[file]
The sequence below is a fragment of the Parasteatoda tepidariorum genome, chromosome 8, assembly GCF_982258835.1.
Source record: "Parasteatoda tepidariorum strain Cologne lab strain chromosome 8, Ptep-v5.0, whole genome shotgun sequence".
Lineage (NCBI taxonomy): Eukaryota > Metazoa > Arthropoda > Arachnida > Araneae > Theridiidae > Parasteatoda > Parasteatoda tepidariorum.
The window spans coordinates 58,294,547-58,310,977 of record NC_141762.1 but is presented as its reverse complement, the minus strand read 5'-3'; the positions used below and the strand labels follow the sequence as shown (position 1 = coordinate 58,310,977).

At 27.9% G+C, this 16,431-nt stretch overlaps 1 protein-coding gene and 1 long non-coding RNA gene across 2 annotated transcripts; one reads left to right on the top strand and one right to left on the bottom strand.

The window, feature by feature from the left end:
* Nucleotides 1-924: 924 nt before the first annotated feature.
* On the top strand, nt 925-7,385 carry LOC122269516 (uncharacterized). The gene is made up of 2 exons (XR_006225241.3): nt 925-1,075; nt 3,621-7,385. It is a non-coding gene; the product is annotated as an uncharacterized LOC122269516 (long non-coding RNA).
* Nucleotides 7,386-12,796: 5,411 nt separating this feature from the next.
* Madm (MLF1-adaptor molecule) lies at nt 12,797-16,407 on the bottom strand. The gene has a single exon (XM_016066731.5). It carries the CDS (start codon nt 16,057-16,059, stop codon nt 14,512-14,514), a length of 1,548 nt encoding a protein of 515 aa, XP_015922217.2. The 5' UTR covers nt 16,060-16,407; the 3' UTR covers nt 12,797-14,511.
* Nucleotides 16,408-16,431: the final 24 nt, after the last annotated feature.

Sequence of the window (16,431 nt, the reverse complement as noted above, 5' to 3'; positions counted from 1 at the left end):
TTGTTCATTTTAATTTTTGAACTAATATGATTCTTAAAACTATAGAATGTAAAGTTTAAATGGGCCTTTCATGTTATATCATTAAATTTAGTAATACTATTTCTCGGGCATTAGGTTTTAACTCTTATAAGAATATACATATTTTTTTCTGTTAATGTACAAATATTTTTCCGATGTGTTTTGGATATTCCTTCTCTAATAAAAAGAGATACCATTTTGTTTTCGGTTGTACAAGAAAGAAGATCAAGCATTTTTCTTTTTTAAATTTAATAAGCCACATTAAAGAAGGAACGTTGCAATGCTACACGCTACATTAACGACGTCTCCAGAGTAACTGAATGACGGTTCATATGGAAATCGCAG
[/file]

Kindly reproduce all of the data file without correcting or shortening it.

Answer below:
The sequence below is a fragment of the Parasteatoda tepidariorum genome, chromosome 8, assembly GCF_982258835.1.
Source record: "Parasteatoda tepidariorum strain Cologne lab strain chromosome 8, Ptep-v5.0, whole genome shotgun sequence".
Lineage (NCBI taxonomy): Eukaryota > Metazoa > Arthropoda > Arachnida > Araneae > Theridiidae > Parasteatoda > Parasteatoda tepidariorum.
The window spans coordinates 58,294,547-58,310,977 of record NC_141762.1 but is presented as its reverse complement, the minus strand read 5'-3'; the positions used below and the strand labels follow the sequence as shown (position 1 = coordinate 58,310,977).

At 27.9% G+C, this 16,431-nt stretch overlaps 1 protein-coding gene and 1 long non-coding RNA gene across 2 annotated transcripts; one reads left to right on the top strand and one right to left on the bottom strand.

The window, feature by feature from the left end:
* Nucleotides 1-924: 924 nt before the first annotated feature.
* On the top strand, nt 925-7,385 carry LOC122269516 (uncharacterized). The gene is made up of 2 exons (XR_006225241.3): nt 925-1,075; nt 3,621-7,385. It is a non-coding gene; the product is annotated as an uncharacterized LOC122269516 (long non-coding RNA).
* Nucleotides 7,386-12,796: 5,411 nt separating this feature from the next.
* Madm (MLF1-adaptor molecule) lies at nt 12,797-16,407 on the bottom strand. The gene has a single exon (XM_016066731.5). It carries the CDS (start codon nt 16,057-16,059, stop codon nt 14,512-14,514), a length of 1,548 nt encoding a protein of 515 aa, XP_015922217.2. The 5' UTR covers nt 16,060-16,407; the 3' UTR covers nt 12,797-14,511.
* Nucleotides 16,408-16,431: the final 24 nt, after the last annotated feature.

Sequence of the window (16,431 nt, the reverse complement as noted above, 5' to 3'; positions counted from 1 at the left end):
TTGTTCATTTTAATTTTTGAACTAATATGATTCTTAAAACTATAGAATGTAAAGTTTAAATGGGCCTTTCATGTTATATCATTAAATTTAGTAATACTATTTCTCGGGCATTAGGTTTTAACTCTTATAAGAATATACATATTTTTTTCTGTTAATGTACAAATATTTTTCCGATGTGTTTTGGATATTCCTTCTCTAATAAAAAGAGATACCATTTTGTTTTCGGTTGTACAAGAAAGAAGATCAAGCATTTTTCTTTTTTAAATTTAATAAGCCACATTAAAGAAGGAACGTTGCAATGCTACACGCTACATTAACGACGTCTCCAGAGTAACTGAATGACGGTTCATATGGAAATCGCAG